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Human Body


The human brain. Could it have evolved?

Science would have you believe that the most complex organ in the body evolved. How can something, that is the control center for the rest of the body, evolve over millions of years? When the other parts of the body are dependant upon it in order to even function? It would have to evolve "first" in order for all to connect to it and work. But, because it is so complex, it would take more mutations (a lot more) to form. Therefore, it would take the longest to evolve. Besides, how would the brain know the other organs existed, and it needed to control them?

And how would the nervous system know what part of the brain to connect to in order the organ to work? For if the heart gets hooked to the vision center of the brain, will we see through our chest, or will we die? And if the nervous system worked so well with connections, everyone that becomes paralyzed, would become better. But they don't. Which proves that someone had to route the nerves through the body, to the correct organs, so they will function.

Nerves can grow about an inch per month, but their path is not guided. Anyone who has had severe nerve damage knows this. Example: When I was about 6 years old, my sister, who was around 10, was leaning up against a glass door which suddenly broke. The glass severed all her nerves in her wrist. They grew back. But she has places in her hand that still have no feeling. She is now 46 years old. If evolution and natural selection were so easy to happen, my sister's nerves would have all grown back perfectly. The DNA code was still there to go by on where everything was to go. But it did not, and she is left with a hand that does not completely work right. You can't tell by looking at it, but she is reminded everytime she goes to use it.

So as you look at each part of the brain, see if you can determine the order of evolution that would work for both the organs it controls, and how the brain would have had to evolve to control them. You will soon start to see that a quick creation, by a creator, would be the only way it would work.

Regions of the brain, and what they do.


Frontal Lobe  
  • the primary motor cortex of the frontal lobe controls movement of the body parts
  • the prefrontal cortex has an important part in memory, concentration, temper, intelligence and personality
  • the premotor cortex is beside the primary motor cortex and guides our eye and head movements and sense of orientation
  • Broca's area is important in language production

Occipital Lobes  
  • contains the visual cortex
  • the right side of the brain 'sees' the left visual space, whereas the left side of the brain 'sees' the right visual space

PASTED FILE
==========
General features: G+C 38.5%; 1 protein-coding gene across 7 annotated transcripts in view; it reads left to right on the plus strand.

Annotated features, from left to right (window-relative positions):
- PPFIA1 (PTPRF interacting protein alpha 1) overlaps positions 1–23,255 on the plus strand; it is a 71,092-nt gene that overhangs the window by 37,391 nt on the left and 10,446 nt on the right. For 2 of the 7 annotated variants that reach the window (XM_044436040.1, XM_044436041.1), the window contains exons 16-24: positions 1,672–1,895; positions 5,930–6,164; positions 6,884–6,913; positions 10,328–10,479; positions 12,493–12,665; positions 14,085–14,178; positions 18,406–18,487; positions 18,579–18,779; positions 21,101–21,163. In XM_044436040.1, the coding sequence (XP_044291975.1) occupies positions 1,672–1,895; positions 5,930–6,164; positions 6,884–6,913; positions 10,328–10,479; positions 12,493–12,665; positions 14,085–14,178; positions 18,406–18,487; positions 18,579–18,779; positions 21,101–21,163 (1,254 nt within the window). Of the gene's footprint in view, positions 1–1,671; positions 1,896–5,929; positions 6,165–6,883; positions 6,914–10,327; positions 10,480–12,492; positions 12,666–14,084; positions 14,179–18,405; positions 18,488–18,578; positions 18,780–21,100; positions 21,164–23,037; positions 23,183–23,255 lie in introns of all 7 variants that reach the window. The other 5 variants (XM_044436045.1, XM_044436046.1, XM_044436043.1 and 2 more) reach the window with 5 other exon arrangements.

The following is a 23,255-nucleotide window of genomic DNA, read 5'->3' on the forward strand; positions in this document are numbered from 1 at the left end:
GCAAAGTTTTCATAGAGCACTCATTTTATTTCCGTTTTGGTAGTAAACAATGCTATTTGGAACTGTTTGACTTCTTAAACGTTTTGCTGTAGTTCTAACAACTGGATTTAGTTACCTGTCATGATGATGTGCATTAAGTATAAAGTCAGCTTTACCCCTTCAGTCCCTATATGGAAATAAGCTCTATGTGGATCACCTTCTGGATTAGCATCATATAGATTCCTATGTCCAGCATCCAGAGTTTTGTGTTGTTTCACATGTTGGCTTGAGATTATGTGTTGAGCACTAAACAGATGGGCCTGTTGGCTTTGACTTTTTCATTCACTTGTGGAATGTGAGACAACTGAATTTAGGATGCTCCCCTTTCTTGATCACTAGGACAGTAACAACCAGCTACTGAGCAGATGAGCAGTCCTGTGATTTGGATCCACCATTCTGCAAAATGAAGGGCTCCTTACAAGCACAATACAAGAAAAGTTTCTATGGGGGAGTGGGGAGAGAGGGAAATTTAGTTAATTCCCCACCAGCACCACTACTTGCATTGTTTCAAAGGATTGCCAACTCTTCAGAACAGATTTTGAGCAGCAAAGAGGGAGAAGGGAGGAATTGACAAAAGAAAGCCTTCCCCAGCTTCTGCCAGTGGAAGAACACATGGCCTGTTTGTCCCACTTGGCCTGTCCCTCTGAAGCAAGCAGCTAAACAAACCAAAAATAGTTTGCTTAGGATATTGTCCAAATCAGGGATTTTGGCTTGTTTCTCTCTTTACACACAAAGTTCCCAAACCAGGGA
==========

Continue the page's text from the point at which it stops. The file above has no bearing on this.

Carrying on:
• the visual cortex aides in the recognition of visual objects

Temperal Lobes  
  • contains the auditory cortex helps that receives signals from the ear and lets us hear sounds and associate meanings with sounds
  • responsible for memory
  • the Wernicke's area is important for language and speech

Parietal Lobes
  • coordinates signals received from other brain regions to interpret sensory signals
  • coordination of visual, auditory, motor and sensory signals along with memory helps to identify objects  
  • Cerebellum
    • important in refining movements, balance, equilibrium and posture
    • controls muscle tone and body position
    • tumors or lesions here may cause jerky movements

    Brain stem
    • relay station connecting much of the body (via the spinal cord) to the cerebrum
    • considered a 'primitive' structure of the brain
    • together with the thalamus control wakefulness, attentiveness and sleep pattern


      • ocular motion


      • eye and facial movements
      • facial sensation
      • hearing
      • balance

    Medulla oblongata

      • breathing
      • blood pressure
      • heart rhythms
      • swallowing

    Pituitary Gland

    Also known as the 'Master gland', responsible for secreting numerous hormones

    • growth hormone (GH, somatotropin)
    • luteinizing hormone (LH)
    • prolactin (PRL)
    • adrenocorticotropic hormone (ACTH)
    • thyroid stimulating hormone (TSH)
    • follicle stimulating hormone (FSH)
    • melanocyte stimulating hormone (MSH)
    • antidiuretic hormone (ADH)
    • oxytocin
    isolation of hormones from this gland (which is in part an extension of the brain) and subsequent injection into humans was responsible for an outbreak of iatrogenic CJD 

  • helps to control the pituitary gland and thus hormone secretion
  • controls eating behavior, sexual behavior, sleeping and body temperature  
  • Pineal Gland  its function in humans is still unclear but may aid in dark light responses and cycles